The titles are eye-catching, ranging from “Awesome Trot Music,” to “Good Luck Disco Medley.” In line with the health craze that has hit the nation, some record titles bear the name “Well-being Trot All-in.”
Kim Yeong-cheon, 42, is an unknown singer who is the face behind street music. He is what people refer to as a “wedding singer,” crooning sappy tunes at weddings, birthday parties and outdoor events to earn a living. But in months when there are few bookings, such as January, February, July and August, he records street music.
There are about 100 street music singers in the country who produce records. Mr. Kim says, “About 95 percent of the singers who record street music incur losses from the venture. However, it is better to have a record to one’s name in order to get more gigs in the future.”
Recording is a swift process for street music singers. In order to save money when using a recording studio, they can record about 20 songs in a matter of six hours. Street music records usually contain remakes of hit oldies as well as new songs. It is relatively cheap to pay royalty rights for oldies, compared to the new songs that are sung by Tae Jin-a or Sul Woon-do, for example.
Baek Seung-tae, 55, known as the “emperor of cabaret songs” among disco goers, can sing up to 100 songs per day. Mr. Baek is a one-man-band, playing the electronic organ while performing his cabaret songs. He says, “Because of the multi-tasking I have to do, I have to be extra careful about my health and my vocal chords.”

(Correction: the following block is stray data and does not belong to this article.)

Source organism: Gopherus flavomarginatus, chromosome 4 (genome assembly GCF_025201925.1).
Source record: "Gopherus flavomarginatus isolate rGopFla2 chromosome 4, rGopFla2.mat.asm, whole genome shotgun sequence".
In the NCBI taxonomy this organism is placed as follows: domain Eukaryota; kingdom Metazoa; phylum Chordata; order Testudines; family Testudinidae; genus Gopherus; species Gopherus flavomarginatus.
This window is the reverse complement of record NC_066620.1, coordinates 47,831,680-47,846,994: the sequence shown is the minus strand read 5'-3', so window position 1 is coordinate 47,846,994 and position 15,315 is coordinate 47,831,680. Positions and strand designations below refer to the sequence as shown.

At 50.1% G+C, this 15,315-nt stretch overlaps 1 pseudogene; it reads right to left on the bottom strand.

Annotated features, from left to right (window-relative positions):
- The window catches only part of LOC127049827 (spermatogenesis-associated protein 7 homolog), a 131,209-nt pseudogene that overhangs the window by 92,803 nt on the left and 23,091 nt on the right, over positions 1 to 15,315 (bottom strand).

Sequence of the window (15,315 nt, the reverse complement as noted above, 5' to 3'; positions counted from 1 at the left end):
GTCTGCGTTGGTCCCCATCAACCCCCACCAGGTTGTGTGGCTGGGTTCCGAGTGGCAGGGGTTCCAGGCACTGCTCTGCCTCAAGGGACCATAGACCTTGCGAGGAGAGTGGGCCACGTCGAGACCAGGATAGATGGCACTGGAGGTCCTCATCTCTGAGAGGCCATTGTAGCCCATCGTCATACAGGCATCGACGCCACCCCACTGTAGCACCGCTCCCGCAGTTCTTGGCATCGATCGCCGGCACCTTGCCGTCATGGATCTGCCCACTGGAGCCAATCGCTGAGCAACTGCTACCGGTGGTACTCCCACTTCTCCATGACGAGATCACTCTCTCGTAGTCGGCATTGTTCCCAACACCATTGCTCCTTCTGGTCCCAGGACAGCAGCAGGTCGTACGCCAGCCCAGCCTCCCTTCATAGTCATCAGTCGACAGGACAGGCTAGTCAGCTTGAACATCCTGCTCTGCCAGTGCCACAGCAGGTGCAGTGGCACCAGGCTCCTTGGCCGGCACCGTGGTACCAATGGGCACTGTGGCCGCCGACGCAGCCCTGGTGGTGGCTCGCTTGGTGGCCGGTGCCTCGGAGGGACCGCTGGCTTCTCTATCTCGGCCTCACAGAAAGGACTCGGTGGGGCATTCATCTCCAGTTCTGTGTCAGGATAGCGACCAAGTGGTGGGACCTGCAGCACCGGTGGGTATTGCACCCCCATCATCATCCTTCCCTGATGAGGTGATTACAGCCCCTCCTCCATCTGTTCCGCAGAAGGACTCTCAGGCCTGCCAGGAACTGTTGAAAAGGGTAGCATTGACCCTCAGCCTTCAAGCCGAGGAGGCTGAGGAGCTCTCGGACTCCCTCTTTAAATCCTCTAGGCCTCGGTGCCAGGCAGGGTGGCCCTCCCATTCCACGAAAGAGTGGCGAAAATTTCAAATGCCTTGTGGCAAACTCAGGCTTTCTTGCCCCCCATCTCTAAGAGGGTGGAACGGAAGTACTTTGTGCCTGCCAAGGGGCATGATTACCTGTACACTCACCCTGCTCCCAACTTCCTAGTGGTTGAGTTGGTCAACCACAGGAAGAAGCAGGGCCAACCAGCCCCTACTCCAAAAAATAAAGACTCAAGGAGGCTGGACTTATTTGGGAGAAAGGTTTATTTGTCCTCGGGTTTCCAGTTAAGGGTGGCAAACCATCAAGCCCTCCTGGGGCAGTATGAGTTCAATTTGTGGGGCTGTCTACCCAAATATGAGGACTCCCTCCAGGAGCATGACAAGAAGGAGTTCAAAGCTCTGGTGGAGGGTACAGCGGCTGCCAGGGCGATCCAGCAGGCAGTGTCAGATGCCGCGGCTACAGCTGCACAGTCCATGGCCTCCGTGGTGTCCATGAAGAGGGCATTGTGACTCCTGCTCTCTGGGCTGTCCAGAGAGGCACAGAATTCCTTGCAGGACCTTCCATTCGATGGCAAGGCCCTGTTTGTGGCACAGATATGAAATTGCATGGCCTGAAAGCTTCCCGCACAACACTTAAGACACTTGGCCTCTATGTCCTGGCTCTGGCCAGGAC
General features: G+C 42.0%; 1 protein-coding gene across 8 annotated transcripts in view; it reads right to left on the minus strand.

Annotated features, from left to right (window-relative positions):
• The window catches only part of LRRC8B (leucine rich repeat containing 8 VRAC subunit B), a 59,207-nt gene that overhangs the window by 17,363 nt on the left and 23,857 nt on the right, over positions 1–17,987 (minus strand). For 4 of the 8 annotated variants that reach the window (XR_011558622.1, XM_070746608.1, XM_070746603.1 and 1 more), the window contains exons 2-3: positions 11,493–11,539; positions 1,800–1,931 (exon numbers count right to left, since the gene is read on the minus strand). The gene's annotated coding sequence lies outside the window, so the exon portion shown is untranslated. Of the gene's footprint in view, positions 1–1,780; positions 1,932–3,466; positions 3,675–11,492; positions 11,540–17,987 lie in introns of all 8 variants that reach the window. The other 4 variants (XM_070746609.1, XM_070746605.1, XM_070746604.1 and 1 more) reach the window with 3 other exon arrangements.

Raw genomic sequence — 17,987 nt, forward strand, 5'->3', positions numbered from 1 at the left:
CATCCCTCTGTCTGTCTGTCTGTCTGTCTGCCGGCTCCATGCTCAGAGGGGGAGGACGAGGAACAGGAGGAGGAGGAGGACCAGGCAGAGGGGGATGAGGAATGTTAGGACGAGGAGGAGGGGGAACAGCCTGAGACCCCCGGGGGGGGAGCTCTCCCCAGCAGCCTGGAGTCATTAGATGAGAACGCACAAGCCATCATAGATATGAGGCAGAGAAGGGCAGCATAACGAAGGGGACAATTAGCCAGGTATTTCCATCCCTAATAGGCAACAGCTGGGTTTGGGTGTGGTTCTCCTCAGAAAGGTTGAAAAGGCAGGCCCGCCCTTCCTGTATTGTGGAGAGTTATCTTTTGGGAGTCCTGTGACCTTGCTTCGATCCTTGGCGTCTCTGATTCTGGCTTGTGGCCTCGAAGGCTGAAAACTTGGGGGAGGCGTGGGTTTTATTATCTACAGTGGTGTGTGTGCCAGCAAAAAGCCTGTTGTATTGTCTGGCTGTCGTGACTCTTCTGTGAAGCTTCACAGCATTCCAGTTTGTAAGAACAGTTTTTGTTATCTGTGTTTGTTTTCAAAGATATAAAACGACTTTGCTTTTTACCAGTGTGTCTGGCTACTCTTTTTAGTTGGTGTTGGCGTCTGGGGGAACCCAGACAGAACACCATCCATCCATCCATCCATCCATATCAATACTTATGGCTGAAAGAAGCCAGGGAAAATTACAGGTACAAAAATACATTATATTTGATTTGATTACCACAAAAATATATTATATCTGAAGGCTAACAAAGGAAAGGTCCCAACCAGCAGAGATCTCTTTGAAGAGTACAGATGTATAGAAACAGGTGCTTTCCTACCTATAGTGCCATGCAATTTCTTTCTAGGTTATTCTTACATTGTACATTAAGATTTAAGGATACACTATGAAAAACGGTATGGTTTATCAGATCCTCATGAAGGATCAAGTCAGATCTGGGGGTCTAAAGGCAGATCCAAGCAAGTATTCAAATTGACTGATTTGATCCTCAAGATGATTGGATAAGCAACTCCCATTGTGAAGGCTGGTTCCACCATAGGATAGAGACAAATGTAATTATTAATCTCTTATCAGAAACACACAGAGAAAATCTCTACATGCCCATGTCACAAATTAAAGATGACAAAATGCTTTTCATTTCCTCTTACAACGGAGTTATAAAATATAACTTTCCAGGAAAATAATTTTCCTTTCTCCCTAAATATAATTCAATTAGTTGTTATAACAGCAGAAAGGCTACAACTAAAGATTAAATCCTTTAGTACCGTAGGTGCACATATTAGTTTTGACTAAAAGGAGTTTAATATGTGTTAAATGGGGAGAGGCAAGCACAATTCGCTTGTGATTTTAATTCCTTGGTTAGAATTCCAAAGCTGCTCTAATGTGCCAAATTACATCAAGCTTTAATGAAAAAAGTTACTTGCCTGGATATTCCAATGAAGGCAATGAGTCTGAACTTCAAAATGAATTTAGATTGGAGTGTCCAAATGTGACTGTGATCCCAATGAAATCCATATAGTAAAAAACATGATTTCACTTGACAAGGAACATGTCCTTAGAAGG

In recent times, “erotic songs” have also gained popularity. Even though they are not sold in respectable record stores, among street music one can find such titles as “Viagra Ballad,” “The Male Relationships of Ms. Lee” and “What Are We to Do at Motels?”
They first emerged four years ago, with both explicit and suggestive lyrics. Jeong Hee-ra, 46, a female singer of these “erotic songs,” says, “I don’t care if people think these songs are vulgar. The truth is, these songs, along with trot medley songs, are necessary to bolster people’s spirits.”


‘Street’ music singers develop unique styles

Kim Ran-yeong’s name and face are unknown to the public, but many people recognize her voice as a singer primarily of remakes of past hits. “Not many recognize me on the streets, but seldom are there people who have not heard my music driving on the highway,” Ms. Kim says. Her albums can be found in record stalls at highway rest areas, along with other street music records.
She began her solo career in 1988 by producing an album consisting of “slow medley” songs from the 1970s. Since then, Ms. Kim, 46, has produced nearly 50 albums. “I don’t know the exact number, but I believe roughly 10 million albums have been sold so far,” says Ms. Kim, taking great pride in what she does, despite her lack of celebrity status in the mainstream media.
Ms. Kim made her singing debut in 1973, when she won first prize in the Yeosu MBC New Artist Song Festival. Later, when she was playing acoustic guitar and singing, mostly in underground clubs, a songwriter asked her to do a medley of past hits.